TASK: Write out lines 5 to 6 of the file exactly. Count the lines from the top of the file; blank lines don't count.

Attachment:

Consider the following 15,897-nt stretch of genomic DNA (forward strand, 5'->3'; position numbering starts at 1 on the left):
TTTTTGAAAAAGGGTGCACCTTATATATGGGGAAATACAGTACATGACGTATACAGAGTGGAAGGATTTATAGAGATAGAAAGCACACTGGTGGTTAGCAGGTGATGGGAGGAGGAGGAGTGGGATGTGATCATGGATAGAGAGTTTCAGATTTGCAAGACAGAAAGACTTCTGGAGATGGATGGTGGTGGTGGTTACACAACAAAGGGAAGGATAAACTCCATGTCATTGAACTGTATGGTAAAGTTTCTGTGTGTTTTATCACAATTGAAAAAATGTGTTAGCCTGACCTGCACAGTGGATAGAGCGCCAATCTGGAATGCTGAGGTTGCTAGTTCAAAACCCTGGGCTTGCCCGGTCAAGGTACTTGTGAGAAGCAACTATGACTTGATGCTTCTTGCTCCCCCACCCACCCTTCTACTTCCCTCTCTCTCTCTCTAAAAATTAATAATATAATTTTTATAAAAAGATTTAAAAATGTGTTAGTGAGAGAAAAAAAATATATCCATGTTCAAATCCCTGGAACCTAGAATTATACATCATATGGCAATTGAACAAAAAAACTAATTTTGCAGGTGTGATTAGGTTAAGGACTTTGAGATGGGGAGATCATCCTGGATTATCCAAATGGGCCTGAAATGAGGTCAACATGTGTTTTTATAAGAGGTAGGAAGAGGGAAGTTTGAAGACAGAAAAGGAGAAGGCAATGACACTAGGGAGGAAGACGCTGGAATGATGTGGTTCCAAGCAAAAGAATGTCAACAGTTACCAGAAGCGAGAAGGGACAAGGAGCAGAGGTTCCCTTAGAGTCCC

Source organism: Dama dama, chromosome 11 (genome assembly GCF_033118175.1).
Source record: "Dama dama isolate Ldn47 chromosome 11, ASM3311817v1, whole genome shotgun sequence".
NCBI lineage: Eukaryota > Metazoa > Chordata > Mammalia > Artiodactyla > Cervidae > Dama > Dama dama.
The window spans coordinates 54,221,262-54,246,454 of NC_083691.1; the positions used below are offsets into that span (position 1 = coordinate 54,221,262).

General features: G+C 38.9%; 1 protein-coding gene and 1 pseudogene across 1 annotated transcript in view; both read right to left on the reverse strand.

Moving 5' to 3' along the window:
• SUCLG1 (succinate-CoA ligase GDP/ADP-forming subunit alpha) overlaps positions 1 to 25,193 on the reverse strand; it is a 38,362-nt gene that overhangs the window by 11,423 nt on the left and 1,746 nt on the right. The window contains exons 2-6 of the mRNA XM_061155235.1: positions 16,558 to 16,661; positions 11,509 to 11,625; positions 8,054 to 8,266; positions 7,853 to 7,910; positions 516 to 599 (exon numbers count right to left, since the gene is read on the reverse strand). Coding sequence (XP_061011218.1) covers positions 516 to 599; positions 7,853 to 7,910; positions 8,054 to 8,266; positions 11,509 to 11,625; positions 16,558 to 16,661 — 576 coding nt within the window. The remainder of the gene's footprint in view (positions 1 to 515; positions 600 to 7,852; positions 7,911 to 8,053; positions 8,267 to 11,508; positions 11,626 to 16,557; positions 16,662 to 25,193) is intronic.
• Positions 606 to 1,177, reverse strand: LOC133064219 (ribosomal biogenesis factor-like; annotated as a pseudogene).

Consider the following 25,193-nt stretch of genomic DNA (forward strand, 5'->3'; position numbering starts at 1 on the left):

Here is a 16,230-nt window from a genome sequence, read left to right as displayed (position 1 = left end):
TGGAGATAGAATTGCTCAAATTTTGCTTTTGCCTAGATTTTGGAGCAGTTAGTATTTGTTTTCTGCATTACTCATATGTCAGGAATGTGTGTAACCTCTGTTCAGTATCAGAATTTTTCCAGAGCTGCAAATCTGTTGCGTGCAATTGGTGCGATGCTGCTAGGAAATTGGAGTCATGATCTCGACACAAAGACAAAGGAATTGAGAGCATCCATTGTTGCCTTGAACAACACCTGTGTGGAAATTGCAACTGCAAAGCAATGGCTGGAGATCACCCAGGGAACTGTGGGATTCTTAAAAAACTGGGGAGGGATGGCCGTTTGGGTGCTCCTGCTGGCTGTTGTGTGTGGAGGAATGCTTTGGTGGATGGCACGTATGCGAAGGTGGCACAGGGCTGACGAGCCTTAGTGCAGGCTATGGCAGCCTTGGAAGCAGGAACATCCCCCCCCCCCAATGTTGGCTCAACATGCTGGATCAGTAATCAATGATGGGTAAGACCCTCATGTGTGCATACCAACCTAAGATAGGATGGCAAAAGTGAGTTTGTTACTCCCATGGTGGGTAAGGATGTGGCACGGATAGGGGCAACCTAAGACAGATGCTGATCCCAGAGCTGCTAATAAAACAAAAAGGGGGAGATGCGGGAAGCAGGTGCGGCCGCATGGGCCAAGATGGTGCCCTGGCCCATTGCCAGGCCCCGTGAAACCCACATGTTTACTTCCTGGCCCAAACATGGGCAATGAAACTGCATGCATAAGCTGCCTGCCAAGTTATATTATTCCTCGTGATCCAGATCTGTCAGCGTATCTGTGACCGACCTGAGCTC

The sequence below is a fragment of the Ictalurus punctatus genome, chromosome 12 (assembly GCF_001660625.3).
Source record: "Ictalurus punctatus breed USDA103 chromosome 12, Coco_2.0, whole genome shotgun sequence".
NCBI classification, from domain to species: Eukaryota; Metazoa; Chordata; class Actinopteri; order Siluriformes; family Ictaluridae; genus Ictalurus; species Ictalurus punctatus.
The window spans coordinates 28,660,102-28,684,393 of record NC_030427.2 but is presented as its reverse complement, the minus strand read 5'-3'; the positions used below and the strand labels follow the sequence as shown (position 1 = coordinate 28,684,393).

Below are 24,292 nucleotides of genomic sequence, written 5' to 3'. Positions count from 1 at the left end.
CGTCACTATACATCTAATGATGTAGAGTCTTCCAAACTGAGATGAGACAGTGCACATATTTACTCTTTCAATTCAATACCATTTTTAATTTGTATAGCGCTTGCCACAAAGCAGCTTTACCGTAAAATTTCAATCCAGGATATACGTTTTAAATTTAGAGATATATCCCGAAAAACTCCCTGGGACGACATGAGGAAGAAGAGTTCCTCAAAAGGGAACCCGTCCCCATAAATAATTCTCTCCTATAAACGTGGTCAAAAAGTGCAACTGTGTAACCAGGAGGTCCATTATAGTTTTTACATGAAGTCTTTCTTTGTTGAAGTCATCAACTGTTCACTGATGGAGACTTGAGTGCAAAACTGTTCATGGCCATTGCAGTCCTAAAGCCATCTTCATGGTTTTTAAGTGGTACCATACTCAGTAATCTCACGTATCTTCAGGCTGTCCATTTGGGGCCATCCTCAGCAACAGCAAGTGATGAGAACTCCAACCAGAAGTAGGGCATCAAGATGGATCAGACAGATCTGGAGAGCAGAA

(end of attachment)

NCBI lineage: Eukaryota > Metazoa > Chordata > Mammalia > Artiodactyla > Cervidae > Dama > Dama dama.
The window spans coordinates 54,221,262-54,246,454 of NC_083691.1; the positions used below are offsets into that span (position 1 = coordinate 54,221,262).